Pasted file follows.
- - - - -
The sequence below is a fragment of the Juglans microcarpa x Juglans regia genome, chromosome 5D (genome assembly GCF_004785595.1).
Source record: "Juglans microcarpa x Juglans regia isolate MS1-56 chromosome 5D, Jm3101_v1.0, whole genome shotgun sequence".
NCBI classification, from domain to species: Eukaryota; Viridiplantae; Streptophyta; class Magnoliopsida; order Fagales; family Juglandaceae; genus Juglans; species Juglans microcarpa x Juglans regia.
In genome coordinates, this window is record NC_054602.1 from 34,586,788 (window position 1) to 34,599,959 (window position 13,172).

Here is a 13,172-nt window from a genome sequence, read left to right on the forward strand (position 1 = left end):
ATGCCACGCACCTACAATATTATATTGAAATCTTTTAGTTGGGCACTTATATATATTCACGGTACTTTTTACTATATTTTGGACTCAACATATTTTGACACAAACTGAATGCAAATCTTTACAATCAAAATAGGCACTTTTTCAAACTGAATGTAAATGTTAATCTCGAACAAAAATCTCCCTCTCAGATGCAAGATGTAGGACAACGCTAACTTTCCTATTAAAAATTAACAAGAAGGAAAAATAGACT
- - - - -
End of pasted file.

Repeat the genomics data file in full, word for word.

The sequence below is a fragment of the Juglans microcarpa x Juglans regia genome, chromosome 5D (genome assembly GCF_004785595.1).
Source record: "Juglans microcarpa x Juglans regia isolate MS1-56 chromosome 5D, Jm3101_v1.0, whole genome shotgun sequence".
NCBI classification, from domain to species: Eukaryota; Viridiplantae; Streptophyta; class Magnoliopsida; order Fagales; family Juglandaceae; genus Juglans; species Juglans microcarpa x Juglans regia.
In genome coordinates, this window is record NC_054602.1 from 34,586,788 (window position 1) to 34,599,959 (window position 13,172).

Here is a 13,172-nt window from a genome sequence, read left to right on the forward strand (position 1 = left end):
ATGCCACGCACCTACAATATTATATTGAAATCTTTTAGTTGGGCACTTATATATATTCACGGTACTTTTTACTATATTTTGGACTCAACATATTTTGACACAAACTGAATGCAAATCTTTACAATCAAAATAGGCACTTTTTCAAACTGAATGTAAATGTTAATCTCGAACAAAAATCTCCCTCTCAGATGCAAGATGTAGGACAACGCTAACTTTCCTATTAAAAATTAACAAGAAGGAAAAATAGACT